Crime Isn't Personal, Until It Is
Every morning I walk down my driveway, admire the sky, take a deep breath of cool air, and brace myself for the headlines that await me on the front page of the paper. Rarely is it good news. More often than not, it’s reports of crime, corruption, decay and hopelessness. Most days, I shake my head, say a silent prayer for those involved, and move on with my day. Most days, the bad news isn’t personal.
Being a life-long Albuquerque resident, I’m not ignorant of the various ailments that plague our city. I’ve long known of the Duke City’s deadly love affair with drugs. Prostitution and human trafficking are a heartbreaking reality. Domestic violence, crimes against children, property crimes, auto theft . . . the statistics on any one of these categories is enough to make you sick to your stomach.
I’ve been a victim of crime personally and professionally. My car has been broken into. Our home was robbed twice. Now, the non-profit which I direct has been hit by vandalism, leaving our truck windshield shattered and a building window smashed.
I don’t believe that any of these crimes were personal--at least not in the sense that someone thought, “I hate that crazy ginger lady. Let’s rob the place.” While the crimes may not have been directed toward my family or me specifically, it was certainly personal. Each robbery left a feeling of violation and caused a level of trauma.
Now, I’m dealing with the aftermath of workplace vandalism. I pretty sure no one read the sign on our building and got enraged. It was probably just random window smashing. Though we are Love INC (In the Name of Christ), it likely wasn’t an attack against us (or Jesus). But, it kind of was.
Little did the vandals know that our whole mission is to help the community. We provide furniture and household goods to the needy. We give access to hygiene products, clothing, food and minor home repairs. Through our partnership with churches, we pool the resources and skills that they and their congregants have to offer, to make this city a better place. Everyone we help is shown love and care. Who knows? We might have even helped family members of the vandal.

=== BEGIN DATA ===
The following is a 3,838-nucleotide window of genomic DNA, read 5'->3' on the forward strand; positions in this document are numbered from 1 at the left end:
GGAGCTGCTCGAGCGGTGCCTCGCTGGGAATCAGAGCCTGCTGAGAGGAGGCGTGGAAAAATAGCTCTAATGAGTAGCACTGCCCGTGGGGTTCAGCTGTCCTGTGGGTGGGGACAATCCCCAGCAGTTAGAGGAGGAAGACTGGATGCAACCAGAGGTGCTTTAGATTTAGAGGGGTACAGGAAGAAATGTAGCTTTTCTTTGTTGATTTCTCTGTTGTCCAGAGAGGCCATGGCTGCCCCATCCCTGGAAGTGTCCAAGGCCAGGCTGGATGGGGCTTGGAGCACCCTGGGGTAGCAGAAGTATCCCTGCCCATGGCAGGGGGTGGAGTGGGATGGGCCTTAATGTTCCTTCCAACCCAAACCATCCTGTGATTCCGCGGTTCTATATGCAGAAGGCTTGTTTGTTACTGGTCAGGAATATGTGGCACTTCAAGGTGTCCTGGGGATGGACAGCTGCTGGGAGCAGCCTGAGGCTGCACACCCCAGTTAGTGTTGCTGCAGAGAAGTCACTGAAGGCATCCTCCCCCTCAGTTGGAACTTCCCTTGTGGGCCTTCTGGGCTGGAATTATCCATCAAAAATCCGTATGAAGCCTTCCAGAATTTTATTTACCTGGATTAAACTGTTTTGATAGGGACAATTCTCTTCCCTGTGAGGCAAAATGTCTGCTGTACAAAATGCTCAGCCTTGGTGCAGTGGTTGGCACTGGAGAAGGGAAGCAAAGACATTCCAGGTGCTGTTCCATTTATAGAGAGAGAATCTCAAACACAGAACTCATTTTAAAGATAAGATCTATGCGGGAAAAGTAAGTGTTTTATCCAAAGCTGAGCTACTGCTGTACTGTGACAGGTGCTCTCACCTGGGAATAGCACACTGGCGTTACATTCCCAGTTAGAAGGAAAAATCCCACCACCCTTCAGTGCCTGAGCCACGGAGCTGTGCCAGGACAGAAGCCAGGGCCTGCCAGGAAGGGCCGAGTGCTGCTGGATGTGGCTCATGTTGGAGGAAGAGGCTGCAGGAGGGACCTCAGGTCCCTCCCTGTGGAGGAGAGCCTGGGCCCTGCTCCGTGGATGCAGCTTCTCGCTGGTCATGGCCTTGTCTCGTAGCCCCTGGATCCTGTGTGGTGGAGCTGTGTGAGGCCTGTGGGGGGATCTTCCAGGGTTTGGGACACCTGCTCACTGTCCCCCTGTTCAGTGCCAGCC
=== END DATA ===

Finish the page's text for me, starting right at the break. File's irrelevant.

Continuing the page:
Between replacing the truck window and buying fencing materials to secure the property, we’re up to $500. I’m thankful that the building owner will replace the other broken window. I’ll tell you though, that $500 is felling very personal. Each dollar spent restoring what was lost impacts the people that we serve, and those who serve along side of us. Vandals don’t know (and likely don’t care) that $500 is nearly a year’s worth of giving for the family who donates $40 each month to our ministry. $500 is gas for the truck for many months, fueling our only means to pick up donated furniture. $500 is part of a paycheck for one of our 3 employees. $500 is personal.
You’ve heard the expression “Hurt people hurt people.” I think it’s also true that “People who break things have been broken.” Were the vandal to come to me tomorrow, asking for help to get back on his/her feet, the answer would be yes. If we, as God-fearing members of our community, don’t work with and walk alongside the desperate, who will? Investing time, care and compassion into the life of those who believe crime is a means to an end, or simply a thrill, is the only way to impart the chance for restoration.
I am not suggesting there be no penalty for crime. Actions have consequences. Laws must be upheld. However, a criminal record reveals only a tiny portion of who someone is. What if, you and I worked together, with the hurt and broken, and treated them personally? I’m willing to bet that our city would be a far different (and better) place.
If you would like to learn more about how to get involved with Love INC, or would like to help financially, please visit https://www.loveincabq.org.